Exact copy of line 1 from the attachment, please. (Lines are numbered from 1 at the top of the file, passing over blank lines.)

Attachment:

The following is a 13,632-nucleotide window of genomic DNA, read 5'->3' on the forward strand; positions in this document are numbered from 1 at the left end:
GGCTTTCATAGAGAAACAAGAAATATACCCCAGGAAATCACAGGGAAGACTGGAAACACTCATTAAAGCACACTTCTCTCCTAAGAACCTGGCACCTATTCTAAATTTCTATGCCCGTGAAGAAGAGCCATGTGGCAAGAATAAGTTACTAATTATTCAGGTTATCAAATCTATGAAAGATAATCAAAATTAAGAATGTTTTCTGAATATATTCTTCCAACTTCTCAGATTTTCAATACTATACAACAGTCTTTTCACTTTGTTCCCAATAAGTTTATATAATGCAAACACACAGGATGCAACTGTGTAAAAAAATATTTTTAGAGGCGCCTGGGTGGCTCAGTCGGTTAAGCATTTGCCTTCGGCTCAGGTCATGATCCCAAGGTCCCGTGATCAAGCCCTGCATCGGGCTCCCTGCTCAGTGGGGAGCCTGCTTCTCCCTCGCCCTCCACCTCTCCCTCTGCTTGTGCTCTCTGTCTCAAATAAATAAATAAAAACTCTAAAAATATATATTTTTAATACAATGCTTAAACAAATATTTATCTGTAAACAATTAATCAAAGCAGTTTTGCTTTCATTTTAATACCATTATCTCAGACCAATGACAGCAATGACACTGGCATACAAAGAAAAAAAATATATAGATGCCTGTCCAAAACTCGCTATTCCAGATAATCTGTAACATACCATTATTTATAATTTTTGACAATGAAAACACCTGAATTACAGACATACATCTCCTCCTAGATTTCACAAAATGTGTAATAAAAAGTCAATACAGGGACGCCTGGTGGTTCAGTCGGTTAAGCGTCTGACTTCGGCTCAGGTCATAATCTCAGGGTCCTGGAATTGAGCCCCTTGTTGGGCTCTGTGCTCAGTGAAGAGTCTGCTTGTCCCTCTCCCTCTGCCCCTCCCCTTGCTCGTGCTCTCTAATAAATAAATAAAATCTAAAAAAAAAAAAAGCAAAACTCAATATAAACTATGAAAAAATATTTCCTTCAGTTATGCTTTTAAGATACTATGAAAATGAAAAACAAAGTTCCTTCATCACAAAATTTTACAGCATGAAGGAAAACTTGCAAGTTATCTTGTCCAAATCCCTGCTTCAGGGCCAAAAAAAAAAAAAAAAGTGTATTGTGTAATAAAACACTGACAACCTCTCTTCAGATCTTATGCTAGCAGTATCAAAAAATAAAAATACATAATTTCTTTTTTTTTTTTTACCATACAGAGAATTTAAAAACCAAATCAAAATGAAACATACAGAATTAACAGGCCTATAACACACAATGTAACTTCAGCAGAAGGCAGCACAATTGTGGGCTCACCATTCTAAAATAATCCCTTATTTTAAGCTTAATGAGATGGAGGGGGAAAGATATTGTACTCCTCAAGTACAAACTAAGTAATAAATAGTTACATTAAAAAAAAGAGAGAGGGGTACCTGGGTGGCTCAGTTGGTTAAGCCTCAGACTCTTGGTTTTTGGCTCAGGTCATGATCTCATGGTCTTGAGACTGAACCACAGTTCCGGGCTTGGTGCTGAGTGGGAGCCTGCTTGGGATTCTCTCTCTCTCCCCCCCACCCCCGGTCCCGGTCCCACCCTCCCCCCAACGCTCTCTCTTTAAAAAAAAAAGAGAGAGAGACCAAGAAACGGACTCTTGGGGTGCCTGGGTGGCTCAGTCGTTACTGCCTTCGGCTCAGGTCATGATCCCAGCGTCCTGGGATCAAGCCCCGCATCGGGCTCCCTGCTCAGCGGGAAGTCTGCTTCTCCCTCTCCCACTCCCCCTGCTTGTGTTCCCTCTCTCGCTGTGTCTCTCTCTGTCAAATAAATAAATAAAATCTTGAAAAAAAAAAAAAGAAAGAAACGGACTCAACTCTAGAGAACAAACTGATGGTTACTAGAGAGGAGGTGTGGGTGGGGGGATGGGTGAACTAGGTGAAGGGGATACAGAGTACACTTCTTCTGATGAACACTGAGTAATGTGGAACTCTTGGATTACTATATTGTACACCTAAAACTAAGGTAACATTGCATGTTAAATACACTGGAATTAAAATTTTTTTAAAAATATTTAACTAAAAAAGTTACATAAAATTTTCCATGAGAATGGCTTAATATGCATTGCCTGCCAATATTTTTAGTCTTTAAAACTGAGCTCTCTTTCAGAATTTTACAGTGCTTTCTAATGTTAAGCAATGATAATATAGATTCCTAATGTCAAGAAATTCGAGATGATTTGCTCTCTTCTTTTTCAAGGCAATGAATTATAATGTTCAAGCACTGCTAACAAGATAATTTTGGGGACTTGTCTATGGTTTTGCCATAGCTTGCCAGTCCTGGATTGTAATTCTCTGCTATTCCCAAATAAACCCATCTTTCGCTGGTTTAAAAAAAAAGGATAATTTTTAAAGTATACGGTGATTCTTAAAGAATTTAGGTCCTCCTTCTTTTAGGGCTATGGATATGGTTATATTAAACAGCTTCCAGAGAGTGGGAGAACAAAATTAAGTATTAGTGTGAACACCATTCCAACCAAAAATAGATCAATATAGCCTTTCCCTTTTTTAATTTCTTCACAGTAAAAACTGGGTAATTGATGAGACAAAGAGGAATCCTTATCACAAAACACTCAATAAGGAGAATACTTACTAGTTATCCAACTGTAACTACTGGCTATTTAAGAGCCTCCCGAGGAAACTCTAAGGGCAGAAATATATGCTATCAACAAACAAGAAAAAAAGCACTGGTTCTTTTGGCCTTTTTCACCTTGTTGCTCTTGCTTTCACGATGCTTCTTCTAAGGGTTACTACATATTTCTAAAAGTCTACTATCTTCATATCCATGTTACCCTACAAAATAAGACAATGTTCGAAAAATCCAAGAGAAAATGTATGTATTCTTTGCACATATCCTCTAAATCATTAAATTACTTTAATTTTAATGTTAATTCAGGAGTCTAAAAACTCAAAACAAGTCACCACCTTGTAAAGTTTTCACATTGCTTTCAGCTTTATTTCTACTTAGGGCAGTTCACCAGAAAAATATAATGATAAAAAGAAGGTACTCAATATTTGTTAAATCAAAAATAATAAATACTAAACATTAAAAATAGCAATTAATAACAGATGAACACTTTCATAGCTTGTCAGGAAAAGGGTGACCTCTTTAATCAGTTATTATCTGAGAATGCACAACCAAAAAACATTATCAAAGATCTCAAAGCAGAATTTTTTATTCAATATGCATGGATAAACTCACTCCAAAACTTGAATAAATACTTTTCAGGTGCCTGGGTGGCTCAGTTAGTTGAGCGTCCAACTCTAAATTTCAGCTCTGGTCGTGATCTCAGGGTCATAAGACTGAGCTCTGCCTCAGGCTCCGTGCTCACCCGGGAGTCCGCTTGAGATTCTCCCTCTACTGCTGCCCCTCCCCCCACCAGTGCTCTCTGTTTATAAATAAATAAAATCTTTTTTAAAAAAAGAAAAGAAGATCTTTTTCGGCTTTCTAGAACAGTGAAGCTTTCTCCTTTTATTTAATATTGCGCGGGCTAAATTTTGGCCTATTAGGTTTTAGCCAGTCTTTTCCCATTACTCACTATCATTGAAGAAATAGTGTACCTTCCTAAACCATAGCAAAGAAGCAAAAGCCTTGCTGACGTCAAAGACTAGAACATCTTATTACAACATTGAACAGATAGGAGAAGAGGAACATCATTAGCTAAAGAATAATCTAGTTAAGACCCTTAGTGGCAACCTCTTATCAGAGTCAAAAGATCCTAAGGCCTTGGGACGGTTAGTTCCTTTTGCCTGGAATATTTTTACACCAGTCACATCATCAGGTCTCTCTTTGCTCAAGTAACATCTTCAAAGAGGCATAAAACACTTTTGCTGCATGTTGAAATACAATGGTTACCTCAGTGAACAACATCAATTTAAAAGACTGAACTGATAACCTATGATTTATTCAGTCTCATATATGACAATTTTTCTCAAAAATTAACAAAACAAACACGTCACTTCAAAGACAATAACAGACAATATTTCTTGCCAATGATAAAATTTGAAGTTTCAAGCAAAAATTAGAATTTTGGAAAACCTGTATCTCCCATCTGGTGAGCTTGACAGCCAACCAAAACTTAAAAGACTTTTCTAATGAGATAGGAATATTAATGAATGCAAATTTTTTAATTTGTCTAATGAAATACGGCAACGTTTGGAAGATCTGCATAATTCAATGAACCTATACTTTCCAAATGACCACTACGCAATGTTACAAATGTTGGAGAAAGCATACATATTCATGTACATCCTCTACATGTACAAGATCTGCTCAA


The following is a 13,632-nucleotide window of genomic DNA, read 5'->3' on the forward strand; positions in this document are numbered from 1 at the left end: